While writing a catalog description for a group of material that belonged to a Marine from around 1900, I discovered the details of the uniform (and the consignor’s notes) just didn’t match the soldier’s record. Everything was close, but the dead give-away were the chevrons on the jacket. Thanks to Ancestry.com posting the Marine Corps’ rolls online, I could follow this particular Marine’s career from his enlistment in 1899 until he was discharged in 1904. Indeed, he served aboard the ship that the consignor said he did, so that justified the ship’s photos and other ephemera in the group. But the NCO chevrons: There was nothing to explain those. According to the muster rolls, the guy was never promoted. Scratching my head, I decided to put the group aside and think on it before I finished the description.
Soon thereafter, I received a call from a German reader. He was interested in collecting WWII U.S airborne material. A European dealer had just offered him a pair of “paratrooper kneepads.” “No such thing,” I told him without even checking a reference. He went on to explain how the kneepads were described to him. Apparently, according to the seller, they were from a large lot “recently discovered” at a base used for training American paratroopers during WWII.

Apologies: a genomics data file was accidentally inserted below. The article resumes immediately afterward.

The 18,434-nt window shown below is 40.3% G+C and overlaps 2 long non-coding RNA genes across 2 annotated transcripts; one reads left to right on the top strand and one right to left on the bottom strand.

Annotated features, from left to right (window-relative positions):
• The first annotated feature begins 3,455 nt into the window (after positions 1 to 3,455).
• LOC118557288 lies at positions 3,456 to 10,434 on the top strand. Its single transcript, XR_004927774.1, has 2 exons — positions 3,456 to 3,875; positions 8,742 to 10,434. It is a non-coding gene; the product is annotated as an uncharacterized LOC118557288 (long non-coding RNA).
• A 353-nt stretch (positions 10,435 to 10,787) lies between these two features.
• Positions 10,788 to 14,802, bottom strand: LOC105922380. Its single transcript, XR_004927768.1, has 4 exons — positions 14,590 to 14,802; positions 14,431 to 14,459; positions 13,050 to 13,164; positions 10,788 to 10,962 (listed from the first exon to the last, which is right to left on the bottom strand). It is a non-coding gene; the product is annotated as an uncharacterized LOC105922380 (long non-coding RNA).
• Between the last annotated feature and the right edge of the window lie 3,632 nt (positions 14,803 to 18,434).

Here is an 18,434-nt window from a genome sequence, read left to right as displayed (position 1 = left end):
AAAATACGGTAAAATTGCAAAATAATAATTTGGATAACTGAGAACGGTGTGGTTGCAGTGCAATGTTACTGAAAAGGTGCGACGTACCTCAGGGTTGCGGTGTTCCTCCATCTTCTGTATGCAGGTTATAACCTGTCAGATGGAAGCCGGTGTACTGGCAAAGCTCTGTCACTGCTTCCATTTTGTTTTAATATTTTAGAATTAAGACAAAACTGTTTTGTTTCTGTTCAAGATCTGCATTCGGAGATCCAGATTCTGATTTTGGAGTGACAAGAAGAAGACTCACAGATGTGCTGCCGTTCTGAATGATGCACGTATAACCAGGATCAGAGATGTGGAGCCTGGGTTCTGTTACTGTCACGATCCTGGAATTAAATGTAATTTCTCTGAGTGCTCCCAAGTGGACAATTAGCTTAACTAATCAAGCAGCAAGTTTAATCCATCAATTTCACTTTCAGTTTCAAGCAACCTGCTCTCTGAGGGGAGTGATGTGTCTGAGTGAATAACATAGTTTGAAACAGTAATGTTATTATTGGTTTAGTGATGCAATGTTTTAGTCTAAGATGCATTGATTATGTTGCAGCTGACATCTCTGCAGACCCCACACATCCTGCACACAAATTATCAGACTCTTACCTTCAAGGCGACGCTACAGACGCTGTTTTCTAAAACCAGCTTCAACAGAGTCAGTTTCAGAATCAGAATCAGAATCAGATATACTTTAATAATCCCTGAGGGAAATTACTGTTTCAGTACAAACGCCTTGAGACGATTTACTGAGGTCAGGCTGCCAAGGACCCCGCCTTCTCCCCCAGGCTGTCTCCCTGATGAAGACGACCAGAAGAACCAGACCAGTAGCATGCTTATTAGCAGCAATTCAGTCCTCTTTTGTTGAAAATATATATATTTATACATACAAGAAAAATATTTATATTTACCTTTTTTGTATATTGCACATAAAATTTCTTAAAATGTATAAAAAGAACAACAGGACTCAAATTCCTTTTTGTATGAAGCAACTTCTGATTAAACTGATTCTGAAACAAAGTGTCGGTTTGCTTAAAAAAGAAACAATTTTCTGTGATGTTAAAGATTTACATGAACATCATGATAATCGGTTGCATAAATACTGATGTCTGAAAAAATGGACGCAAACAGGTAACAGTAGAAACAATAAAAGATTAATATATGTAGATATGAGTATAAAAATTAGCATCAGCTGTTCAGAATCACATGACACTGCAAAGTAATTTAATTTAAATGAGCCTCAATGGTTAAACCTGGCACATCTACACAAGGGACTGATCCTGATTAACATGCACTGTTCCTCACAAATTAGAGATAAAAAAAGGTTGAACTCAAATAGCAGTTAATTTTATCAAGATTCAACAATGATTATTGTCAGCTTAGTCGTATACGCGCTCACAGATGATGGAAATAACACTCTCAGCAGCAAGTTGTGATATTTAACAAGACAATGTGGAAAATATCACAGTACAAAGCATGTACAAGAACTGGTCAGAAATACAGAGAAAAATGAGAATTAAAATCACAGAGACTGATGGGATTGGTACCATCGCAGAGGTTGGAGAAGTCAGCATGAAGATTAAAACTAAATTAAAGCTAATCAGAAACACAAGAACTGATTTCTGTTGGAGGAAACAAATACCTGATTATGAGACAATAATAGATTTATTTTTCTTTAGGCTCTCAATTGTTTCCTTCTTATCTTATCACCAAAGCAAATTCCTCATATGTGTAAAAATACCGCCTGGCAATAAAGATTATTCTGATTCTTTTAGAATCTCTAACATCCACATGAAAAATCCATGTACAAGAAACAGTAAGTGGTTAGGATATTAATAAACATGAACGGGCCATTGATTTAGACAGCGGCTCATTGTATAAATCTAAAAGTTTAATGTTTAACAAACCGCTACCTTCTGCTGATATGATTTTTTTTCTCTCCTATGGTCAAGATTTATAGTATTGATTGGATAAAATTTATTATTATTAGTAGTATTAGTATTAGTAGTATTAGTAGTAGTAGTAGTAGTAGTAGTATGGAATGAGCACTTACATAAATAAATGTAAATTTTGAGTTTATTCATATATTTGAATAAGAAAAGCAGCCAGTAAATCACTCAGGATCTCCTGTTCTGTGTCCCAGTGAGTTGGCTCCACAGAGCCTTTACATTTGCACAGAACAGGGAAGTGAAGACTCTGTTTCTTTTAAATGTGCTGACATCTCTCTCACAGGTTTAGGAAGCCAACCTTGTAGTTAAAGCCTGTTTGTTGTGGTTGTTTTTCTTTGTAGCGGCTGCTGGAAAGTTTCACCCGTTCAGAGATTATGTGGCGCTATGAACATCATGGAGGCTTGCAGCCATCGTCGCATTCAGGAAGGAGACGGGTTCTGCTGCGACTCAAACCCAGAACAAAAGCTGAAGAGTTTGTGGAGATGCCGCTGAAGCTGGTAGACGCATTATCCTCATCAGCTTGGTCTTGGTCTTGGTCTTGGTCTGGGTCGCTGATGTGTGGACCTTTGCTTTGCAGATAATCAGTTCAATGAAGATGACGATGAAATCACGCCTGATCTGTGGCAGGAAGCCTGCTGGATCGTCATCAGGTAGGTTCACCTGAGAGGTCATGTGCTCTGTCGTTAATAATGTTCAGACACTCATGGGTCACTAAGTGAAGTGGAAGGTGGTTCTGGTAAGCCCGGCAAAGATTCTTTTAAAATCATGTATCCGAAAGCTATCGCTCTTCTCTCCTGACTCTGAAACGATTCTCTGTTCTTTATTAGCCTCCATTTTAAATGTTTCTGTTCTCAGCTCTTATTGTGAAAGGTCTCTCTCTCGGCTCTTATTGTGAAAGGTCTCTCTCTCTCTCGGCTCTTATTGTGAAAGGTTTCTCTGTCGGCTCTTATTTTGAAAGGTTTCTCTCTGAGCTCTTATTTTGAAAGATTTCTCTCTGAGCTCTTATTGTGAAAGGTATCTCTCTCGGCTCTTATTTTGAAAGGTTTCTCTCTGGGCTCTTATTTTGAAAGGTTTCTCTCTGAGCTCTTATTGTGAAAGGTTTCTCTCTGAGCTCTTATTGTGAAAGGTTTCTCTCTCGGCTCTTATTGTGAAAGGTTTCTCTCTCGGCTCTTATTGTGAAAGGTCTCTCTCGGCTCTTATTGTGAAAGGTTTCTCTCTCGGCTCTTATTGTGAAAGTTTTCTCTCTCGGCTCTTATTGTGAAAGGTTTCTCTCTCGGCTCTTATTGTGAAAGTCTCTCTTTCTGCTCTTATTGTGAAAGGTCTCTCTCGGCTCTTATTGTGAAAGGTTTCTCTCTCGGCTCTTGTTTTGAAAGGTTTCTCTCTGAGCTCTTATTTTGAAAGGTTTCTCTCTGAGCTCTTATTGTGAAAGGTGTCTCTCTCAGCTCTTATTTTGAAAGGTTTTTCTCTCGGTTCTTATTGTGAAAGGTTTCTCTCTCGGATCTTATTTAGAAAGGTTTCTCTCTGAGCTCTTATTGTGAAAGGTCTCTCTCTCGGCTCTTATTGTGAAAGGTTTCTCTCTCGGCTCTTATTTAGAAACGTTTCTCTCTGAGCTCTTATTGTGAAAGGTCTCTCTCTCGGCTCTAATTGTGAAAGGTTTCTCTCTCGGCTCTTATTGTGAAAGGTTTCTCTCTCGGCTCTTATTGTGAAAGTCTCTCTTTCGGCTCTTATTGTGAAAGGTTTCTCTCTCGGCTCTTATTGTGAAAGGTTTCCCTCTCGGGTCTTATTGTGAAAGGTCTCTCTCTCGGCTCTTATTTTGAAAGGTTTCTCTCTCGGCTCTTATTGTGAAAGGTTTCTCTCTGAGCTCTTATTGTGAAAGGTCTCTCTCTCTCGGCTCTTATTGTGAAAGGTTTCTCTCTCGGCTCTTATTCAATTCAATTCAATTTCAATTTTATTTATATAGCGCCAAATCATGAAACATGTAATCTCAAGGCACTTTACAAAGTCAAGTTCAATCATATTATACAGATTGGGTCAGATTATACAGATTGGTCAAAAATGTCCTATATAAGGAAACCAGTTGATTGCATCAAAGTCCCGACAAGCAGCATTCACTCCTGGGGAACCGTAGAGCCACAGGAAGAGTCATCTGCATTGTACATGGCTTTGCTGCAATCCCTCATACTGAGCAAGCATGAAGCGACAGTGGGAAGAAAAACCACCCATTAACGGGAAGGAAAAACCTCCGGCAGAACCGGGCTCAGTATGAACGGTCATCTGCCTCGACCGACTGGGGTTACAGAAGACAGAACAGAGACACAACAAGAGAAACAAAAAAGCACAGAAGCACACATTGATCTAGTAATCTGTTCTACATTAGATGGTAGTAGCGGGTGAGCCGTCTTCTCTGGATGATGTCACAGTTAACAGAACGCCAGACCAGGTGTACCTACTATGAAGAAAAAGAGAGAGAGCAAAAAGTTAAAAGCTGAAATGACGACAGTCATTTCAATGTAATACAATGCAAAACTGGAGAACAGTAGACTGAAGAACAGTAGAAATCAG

Again, I explained to him, there simply were no standardized kneepads issued to American paratroopers during WWII. Kneepads were a distinctly European item at that time, so it stood to reason that someone could make the mistake of assuming that American paratroopers wore them as well. This was clearly a case of someone trying to make the story fit the artifact.
Taking a break, I leaned back in my chair to open the morning mail. A Military Vehicles reader sent me a note with a couple of photos of a jeep he had recently purchased. His wrote in his letter how the jeep—according to the seller—had been used to drive Eisenhower around Europe. The writer innocently asked me how he could document such an assertion. After all, he knew the jeep’s serial number.